In fairness to the sisters, neither George nor Richard raised a voice to advocate Anne Beauchamp's case. She remained in sanctuary, posting letters pleading her claim to Edward and Parliament, who blatantly ignored them. (If the Countess had been successful in this, she would surely have remarried. Something Edward had no intention of allowing. He would have lost the vast estates and power that accompanied them. Better to deal with his bickering brothers and maintain the wealth in the family.) It is not known if the Countess sought her daughters' assistance; it would be a fair supposition that she did. If so, there is no evidence that they came to her aid. They may have tried to induce their respective spouses on her behalf and if true, Anne would have to be considered the most supportive of the two. Richard did eventually secure her release, providing a limited pension and welcoming her into her former residence at Middleham. He may have felt some responsibility to Anne Beauchamp, prompted by Anne and in remembrance of the positive years spent in the North of England with the Neville family. It is a difficult to imagine that Isobel had the commanding nature necessary to sway the mercurial Clarence.
Most of the spoils of the Beauchamp estate were settled on Isobel and George. Edward did his utmost to appease his unsavory brother, attempting to curb his insubordinate instincts. Richard and Anne received little more of the Warwick estates than they had already been given.
Richard and Anne married, in all probability, in 1473 (the date is disputed but this seems the most likely), a hurried, quiet affair without the necessary dispensation, leaving some doubt over the legality of the marriage. This may account for the provision in the Acts of Parliament that settled the dubious inheritance, stating that should the Duke and Duchess divorce; the Duke would retain the rights and deeds to the estates.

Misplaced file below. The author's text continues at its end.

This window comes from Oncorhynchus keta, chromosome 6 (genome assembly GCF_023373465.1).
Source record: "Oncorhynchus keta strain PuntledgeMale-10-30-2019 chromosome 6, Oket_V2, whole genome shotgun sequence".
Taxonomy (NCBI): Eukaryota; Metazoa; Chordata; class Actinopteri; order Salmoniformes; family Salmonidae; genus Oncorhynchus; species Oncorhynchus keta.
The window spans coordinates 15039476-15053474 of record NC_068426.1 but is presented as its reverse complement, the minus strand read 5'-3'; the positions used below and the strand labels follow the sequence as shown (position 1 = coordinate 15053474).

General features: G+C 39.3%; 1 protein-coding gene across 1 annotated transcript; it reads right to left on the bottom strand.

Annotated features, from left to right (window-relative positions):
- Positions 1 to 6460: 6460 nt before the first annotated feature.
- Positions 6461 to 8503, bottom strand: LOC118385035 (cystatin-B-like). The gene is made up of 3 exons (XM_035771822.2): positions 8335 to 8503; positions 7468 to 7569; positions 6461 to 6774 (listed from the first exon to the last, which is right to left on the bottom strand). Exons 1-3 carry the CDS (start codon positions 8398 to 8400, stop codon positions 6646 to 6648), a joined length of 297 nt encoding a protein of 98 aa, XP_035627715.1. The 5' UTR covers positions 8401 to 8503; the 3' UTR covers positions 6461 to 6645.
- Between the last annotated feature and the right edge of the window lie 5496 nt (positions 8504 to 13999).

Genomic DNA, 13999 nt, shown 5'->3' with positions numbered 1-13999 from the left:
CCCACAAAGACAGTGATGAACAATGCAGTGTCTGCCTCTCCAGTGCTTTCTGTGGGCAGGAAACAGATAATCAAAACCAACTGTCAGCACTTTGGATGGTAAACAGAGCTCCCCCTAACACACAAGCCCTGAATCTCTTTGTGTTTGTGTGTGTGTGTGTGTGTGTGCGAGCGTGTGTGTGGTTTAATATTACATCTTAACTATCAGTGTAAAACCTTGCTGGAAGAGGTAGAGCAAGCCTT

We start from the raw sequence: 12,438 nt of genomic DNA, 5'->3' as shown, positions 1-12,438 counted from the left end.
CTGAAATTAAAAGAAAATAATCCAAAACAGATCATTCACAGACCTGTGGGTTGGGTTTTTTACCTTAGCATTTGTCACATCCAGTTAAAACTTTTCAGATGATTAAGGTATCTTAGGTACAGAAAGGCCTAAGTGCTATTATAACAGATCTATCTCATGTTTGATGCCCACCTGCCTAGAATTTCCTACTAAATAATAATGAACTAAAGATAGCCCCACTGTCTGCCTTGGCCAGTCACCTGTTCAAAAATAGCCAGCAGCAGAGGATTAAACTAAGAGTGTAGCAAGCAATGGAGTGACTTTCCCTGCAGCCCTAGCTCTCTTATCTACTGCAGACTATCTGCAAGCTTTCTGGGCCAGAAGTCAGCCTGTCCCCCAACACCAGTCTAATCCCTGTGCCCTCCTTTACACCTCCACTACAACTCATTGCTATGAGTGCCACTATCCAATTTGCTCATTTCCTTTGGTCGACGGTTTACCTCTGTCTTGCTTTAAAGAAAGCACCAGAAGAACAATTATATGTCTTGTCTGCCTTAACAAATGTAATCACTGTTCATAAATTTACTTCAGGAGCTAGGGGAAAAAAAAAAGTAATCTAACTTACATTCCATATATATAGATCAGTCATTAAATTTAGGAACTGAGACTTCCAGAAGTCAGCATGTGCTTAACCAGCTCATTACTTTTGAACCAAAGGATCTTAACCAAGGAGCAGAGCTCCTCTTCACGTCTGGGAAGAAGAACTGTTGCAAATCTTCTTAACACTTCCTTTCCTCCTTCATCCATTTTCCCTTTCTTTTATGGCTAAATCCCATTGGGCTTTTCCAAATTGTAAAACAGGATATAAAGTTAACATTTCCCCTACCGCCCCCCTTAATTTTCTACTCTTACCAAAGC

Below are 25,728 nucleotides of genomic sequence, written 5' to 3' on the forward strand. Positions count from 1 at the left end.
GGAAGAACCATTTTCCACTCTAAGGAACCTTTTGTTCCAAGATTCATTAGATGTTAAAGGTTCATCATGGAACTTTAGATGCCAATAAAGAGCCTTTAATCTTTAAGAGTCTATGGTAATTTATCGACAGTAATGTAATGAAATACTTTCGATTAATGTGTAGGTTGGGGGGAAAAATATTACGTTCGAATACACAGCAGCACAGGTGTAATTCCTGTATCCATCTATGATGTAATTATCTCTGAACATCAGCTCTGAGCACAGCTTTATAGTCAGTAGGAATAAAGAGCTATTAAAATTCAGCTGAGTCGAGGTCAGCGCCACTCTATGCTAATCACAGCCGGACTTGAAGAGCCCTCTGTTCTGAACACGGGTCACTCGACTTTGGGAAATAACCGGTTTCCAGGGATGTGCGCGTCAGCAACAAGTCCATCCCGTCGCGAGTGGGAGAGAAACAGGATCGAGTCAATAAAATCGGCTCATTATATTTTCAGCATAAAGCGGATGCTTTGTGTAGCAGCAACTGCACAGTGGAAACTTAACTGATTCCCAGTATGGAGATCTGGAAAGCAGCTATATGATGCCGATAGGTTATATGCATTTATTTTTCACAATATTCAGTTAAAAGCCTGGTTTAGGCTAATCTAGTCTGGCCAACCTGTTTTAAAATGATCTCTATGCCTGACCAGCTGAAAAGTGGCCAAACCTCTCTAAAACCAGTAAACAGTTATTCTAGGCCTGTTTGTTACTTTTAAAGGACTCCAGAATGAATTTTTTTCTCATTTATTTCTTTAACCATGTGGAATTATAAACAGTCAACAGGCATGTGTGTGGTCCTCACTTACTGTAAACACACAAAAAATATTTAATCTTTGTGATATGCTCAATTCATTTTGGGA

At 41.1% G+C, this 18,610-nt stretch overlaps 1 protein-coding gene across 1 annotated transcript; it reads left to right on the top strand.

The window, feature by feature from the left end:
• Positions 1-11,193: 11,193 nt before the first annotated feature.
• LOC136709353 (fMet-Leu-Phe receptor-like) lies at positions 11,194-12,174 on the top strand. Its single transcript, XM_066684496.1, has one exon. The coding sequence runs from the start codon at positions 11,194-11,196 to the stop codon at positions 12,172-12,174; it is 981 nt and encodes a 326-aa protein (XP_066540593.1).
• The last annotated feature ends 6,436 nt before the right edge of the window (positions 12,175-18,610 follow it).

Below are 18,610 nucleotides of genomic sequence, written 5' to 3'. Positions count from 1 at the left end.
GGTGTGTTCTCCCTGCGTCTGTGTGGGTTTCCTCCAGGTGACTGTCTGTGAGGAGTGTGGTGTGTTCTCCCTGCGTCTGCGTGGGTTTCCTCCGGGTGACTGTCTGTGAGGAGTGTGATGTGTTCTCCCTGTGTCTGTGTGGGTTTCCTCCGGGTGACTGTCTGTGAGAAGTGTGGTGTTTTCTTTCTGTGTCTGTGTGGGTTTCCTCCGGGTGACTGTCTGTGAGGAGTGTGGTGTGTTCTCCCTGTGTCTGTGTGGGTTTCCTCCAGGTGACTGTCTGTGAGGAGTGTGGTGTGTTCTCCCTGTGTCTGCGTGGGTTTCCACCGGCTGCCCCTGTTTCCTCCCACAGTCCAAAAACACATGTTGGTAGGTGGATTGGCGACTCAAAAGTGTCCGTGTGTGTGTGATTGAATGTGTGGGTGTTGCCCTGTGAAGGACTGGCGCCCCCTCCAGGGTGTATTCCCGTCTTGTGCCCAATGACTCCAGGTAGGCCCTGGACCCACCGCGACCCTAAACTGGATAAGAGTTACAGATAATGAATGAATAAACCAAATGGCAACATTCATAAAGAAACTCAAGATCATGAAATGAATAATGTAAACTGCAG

After the long-drawn-out controversy, Isobel and Anne's lives settled into a more customary routine. Anne gave birth to a son, Edward of Middleham, between the years 1474-76, making him eight or nine years old at the time of his death. It was a death that brought much grief to the Gloucesters; he would prove to be their only child.
Isobel was also bearing children around the same time. She delivered first a daughter, Margaret, named for Clarence's favorite sibling, in 1473. Her third child Edward, given his grandfather's former title, Earl of Warwick, was born in 1475.
One can only speculate upon how much personal contact Isobel and Anne may have had during these years. Any written correspondence has not survived the centuries.
Isobel gave birth to her last child in 1476, dying shortly thereafter. There is some disagreement over the cause of her death (stated as either consumption or childbed fever). Isobel gave birth to Richard in an infirmary at Tewkesbury Abbey. This was unusual; women of rank frequently gave birth in the 'comfort' of their residences. Was this provision taken because she was suffering from an illness during the latter part of her pregnancy? She stayed in the Abbey for a month following the birth and was still in poor health when she was moved to Warwick Castle in November. She succumbed to her illness, dying in December of the same year. Her son Richard died a few weeks later. It can be surmised that Isobel was suffering from some illness (likely consumption-tuberculosis) and was seriously weakened by the pregnancy and birth.
Isobel Neville, Duchess of Clarence, was buried in Tewksbury Abbey near her ancestors. By her early death, she was spared the execution of her husband, the deaths of her two brother-in-laws, King Edward IV and King Richard III, her sister's only child and the early death of Anne herself. She also never witnessed the glory of Anne's coronation, in which no doubt she would have played an important role.
With the brilliance of Anne's crown, the circle was complete, for Warwick had his Neville on the throne of England.